Monthly Archives: February 2013

Bobby Valentine sets up viral ad campaign imploring Red Sox fans to forget about him

The abortive 2012 Red Sox season ended five months ago. The calendar year has turned to 2013. Boston has a new manager and close to half the 2013 big league roster will be different. There is, nor has there been, occasion to think or utter Bobby Valentine’s name for quite a long time.

2391-Stamford

But Bobby Valentine understands that many fans remain heartsick over his departure. He has two eyes and two ears. He has heard players respond to the various barbs he has thrown at  players and management since being fired by the team last fall. He senses that fans feel a debt of gratitude toward him for providing the antidote to the poisonous culture that had infiltrated the locker room prior to his arrival after the 2011 debacle.

However, with Valentine now entrenched in a new journey as athletic director of a small private college in Connecticut , he believes it is fine time that fans move on and forget about him.

“I don’t know why everyone still insists on talking about my year in Boston. I’m sick of talking about the 2012 season. Let’s all move on from my time as Red Sox manager. OK? I’m not the Red Sox manager anymore. Bobby Valentine managed the Red Sox in 2012. Now Bobby Valentine doesn’t manage the Red Sox. Get it?”

To drive home his point that he is finished discussing his run in Boston, Valentine has purchased full-page advertisements in newspapers such as The Boston Globe, Boston Herald, Boston Metro and Providence Journal which will run on a daily basis throughout the baseball season. The spots will ask fans to kindly forget about 2012.

“The point of this ad campaign is, I want everyone to know it’s over now. I am finished talking about it. Starting now. That’s what this is about. These newspaper ads will remind everybody on a daily basis that I don’t think about Boston anymore. Starting right now. I swear. I want fans to open the sports section every day and see my face staring at them and just know I have moved on. Today is a new day. Tomorrow is, too.”

The viral campaign won’t stop there.

“We’ve got some YouTube videos and things that I’m going to post to a Facebook page. I’ll also be appearing at various bookstores around New England to autograph copies of Dan Shaughnessy’s biography of my predecessor, Terry Francona. Oh yeah, also, television ads will run after the top halves of the first, third, fifth and eighth innings of each NESN telecast. That will be a series where I’ll talk about things that happened last year and why they don’t matter anymore. And yes, there is a breakfast cereal in the works too.”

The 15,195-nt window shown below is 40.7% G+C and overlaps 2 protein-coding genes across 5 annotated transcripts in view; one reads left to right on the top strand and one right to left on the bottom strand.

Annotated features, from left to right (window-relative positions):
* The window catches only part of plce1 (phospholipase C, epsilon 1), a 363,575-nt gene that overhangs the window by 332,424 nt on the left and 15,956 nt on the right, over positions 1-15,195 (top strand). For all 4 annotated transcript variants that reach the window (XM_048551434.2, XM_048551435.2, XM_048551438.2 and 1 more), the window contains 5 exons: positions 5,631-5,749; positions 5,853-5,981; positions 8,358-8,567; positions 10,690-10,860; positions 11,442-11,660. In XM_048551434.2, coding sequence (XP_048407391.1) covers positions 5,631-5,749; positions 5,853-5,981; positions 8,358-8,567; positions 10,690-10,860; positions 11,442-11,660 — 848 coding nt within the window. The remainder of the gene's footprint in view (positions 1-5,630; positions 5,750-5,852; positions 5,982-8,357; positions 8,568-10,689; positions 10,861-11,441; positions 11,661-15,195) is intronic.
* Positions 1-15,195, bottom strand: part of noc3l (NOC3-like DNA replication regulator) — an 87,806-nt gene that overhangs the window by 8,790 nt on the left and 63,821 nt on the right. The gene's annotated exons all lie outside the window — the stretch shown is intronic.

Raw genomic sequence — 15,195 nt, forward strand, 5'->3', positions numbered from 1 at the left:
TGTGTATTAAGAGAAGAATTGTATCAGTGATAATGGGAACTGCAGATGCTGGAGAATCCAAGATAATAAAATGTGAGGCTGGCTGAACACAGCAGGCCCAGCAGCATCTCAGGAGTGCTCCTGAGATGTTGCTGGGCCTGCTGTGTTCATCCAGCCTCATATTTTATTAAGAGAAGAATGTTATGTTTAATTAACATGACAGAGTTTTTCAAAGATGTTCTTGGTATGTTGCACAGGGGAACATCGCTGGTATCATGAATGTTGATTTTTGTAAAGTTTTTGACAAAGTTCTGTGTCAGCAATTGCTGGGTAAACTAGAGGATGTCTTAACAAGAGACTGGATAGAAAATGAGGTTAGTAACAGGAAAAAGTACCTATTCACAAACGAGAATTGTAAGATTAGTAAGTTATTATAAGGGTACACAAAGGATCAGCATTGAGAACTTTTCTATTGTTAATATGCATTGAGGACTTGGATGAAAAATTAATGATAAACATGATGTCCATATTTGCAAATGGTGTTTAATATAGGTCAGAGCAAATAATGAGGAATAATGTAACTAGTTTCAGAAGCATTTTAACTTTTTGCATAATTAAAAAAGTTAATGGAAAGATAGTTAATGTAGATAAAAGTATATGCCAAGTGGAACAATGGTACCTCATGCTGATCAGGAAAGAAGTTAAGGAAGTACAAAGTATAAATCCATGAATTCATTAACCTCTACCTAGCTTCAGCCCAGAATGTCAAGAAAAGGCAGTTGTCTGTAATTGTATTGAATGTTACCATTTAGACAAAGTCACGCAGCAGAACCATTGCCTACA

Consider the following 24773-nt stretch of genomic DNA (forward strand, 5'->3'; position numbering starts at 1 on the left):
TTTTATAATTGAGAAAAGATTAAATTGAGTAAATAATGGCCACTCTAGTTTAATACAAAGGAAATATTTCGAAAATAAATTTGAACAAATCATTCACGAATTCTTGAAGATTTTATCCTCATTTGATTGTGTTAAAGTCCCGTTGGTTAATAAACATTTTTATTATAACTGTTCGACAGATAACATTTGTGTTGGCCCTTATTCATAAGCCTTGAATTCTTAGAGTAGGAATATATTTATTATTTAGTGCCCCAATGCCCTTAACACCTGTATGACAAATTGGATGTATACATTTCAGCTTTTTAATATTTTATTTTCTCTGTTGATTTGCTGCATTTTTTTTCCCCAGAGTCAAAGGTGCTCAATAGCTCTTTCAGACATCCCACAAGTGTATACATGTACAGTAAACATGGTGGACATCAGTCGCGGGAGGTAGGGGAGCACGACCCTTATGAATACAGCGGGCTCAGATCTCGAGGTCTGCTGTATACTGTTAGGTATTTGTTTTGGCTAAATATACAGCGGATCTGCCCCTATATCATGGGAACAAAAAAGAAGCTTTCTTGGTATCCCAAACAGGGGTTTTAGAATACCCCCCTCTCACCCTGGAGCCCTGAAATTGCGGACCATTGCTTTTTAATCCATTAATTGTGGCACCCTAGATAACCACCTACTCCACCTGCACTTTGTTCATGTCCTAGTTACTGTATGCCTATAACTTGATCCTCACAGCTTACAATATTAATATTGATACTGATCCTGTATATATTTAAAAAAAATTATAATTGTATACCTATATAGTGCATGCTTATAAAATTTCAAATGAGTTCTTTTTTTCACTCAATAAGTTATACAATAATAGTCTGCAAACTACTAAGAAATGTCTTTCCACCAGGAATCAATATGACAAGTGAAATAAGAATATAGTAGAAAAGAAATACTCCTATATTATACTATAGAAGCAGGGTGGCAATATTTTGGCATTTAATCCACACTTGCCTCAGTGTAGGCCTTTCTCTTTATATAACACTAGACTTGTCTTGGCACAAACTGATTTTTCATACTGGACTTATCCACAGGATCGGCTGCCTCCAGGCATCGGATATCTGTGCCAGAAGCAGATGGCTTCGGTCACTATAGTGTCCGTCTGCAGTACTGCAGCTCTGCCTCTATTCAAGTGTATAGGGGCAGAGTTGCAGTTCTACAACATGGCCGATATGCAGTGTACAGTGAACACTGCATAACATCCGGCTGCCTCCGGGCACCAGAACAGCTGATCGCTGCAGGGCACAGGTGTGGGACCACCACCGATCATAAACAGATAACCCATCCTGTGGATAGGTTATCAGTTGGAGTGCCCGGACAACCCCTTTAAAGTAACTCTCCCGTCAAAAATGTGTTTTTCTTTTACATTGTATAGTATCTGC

An official press release will be blasted later today providing Valentine’s cell phone number in order to field any and all future inquiries about his time as Red Sox manager, which he is now finished discussing.

Starting right now. (Call his cell phone for more details.)

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ESPN somehow forgot the ! in Brock Holt!’s name in Thursday’s box score

This is unacceptable. The “worldwide leader” in sports coverage can’t even get Brock Holt!’s name spelled correctly. Sure, it’s only early spring and all and the Red Sox were facing a college team. But what an embarrassing oversight. How did the ESPN ombudsmen at Deadspin miss this?

Holt

2013 ZiPS Projections: Probablilites for the Boston Red Sox pitching staff

Yesterday, Fenway Pastoral ran though the probabilities for OPS+ for the five AL East teams’ lineups, based on the recently released ZiPS projections made available on Google Docs.

For pitchers, ZiPS provides similar probabilities for ERA+, which like OPS+, adjusts for park and league factors to summarize a pitcher’s chances of being above or below the 100 baseline. (A 110 ERA+ means the pitcher’s ERA results are 10% better than league average.)